The contributions of executive functioning to handwritten and keyboarded compositions in Year 2 children

Debora Valcan*, Malpique Anabela, Deborah Pino-Pasternak, Mustafa Asil, Timothy Teo

*Corresponding author for this work

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Writing is a multifaceted skill, recruiting varied cognitive processes that involve working memory, attention shifting and inhibition, also known as executive functioning (EF). Despite emerging research examining associations between EF and handwritten composition, the mediating role of transcription skills on the relation between EF and text composition remains underexplored. Even less is understood about the nature of these potential mediation mechanisms in keyboard-based text composing, a writing modality that is becoming pervasive during the first years of schooling. This study investigated whether the automaticity of inscription skills (handwriting and keyboarding) and spelling mediate the relation between children’s EF and text composition across two modes (paper and keyboard-based text composing) on a sample of 544 Year 2 Australian children. Assessments of EF, inscription skills, spelling, and text composition were measured concurrently. Indirect pathways were tested via structural equation modelling. Findings indicated that across text composition modes, handwriting automaticity, keyboarding automaticity and spelling mediated the relationship between children’s EF and writing composition (i.e., compositional fluency and quality). The findings of this study extend current understanding of associations between cognitive processes and text composition in the junior years by examining keyboard-based text composing.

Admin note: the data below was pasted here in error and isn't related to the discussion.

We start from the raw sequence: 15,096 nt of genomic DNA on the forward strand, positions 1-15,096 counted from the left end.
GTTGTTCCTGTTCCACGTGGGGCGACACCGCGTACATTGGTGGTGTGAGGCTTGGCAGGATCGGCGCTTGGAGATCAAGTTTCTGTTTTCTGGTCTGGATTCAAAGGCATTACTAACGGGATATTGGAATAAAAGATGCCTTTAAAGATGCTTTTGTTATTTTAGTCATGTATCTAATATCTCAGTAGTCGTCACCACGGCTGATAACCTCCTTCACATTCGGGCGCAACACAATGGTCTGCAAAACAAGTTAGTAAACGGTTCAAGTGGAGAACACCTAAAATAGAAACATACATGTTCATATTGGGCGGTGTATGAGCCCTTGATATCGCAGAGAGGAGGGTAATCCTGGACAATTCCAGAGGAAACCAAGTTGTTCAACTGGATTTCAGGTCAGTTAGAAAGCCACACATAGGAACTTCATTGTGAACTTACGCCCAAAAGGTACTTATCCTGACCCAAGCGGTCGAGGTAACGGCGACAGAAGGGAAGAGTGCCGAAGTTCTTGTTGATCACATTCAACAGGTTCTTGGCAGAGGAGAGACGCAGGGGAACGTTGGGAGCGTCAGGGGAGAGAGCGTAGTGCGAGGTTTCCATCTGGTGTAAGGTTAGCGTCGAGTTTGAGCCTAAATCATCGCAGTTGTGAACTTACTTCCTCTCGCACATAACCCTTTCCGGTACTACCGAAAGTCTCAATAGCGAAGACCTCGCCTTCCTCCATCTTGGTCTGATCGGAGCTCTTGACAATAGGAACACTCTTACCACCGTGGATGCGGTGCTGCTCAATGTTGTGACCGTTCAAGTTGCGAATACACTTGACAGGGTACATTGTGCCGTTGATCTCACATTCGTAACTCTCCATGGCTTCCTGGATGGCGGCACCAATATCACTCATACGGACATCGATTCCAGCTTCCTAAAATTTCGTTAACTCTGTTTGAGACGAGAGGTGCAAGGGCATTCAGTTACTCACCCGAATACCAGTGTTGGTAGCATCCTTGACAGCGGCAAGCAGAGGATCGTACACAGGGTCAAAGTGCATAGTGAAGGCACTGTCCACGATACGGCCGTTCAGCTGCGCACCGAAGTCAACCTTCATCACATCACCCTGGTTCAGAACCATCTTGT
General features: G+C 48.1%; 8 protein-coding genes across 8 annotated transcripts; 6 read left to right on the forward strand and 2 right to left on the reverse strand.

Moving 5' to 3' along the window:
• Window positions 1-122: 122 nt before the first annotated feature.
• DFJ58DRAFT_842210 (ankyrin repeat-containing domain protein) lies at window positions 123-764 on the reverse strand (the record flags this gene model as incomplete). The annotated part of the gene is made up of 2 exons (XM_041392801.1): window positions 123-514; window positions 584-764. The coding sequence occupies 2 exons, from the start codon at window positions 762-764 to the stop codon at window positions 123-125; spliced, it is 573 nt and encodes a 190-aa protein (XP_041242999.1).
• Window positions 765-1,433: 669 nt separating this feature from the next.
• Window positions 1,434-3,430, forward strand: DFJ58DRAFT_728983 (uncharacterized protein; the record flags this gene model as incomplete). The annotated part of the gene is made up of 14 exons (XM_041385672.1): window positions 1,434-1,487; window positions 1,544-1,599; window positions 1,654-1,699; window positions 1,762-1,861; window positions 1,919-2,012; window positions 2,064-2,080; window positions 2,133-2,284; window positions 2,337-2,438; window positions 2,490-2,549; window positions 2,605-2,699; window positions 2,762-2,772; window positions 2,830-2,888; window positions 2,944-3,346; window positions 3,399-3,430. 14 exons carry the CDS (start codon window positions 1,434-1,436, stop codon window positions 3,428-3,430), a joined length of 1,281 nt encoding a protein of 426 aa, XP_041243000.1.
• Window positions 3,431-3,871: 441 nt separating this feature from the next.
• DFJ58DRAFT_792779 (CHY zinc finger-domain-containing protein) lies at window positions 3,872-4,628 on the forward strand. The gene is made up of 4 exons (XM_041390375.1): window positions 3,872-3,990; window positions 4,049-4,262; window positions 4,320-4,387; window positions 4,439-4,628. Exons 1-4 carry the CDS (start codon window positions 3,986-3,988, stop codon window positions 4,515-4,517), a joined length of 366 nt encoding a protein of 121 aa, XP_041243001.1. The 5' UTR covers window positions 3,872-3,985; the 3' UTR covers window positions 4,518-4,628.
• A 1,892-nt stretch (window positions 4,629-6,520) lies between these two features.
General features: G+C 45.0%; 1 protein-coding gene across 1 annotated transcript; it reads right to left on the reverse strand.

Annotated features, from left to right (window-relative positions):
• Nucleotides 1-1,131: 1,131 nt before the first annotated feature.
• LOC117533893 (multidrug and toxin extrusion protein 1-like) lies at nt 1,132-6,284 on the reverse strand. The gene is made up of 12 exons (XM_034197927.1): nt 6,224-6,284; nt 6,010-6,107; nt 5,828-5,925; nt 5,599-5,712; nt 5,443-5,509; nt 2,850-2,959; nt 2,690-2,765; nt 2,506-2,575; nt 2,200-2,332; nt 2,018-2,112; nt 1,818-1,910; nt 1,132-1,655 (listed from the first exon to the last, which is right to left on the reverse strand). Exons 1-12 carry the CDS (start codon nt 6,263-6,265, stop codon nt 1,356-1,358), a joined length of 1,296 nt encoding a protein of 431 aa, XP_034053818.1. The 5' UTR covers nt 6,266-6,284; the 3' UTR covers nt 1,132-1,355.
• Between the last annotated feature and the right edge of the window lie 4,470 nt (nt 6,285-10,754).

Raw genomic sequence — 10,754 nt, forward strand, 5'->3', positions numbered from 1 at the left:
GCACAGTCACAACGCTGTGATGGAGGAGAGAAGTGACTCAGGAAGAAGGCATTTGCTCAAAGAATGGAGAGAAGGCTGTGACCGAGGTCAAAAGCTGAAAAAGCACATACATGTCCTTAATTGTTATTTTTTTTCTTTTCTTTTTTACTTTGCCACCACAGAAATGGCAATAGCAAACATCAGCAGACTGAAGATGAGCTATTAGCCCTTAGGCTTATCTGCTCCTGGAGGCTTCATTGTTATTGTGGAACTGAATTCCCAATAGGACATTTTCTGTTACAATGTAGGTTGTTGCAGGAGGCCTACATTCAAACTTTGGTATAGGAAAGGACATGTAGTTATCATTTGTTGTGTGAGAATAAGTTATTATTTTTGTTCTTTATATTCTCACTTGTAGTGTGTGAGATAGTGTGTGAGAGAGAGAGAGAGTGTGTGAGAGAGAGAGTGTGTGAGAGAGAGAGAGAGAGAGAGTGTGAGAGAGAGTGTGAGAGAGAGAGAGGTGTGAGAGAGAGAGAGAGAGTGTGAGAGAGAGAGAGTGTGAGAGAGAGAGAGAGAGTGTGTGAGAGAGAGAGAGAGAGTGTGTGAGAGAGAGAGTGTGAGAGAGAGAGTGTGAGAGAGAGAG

Original languageEnglish
Article number102272
Pages (from-to)1-11
Number of pages11
JournalContemporary Educational Psychology
Publication statusPublished - Jun 2024


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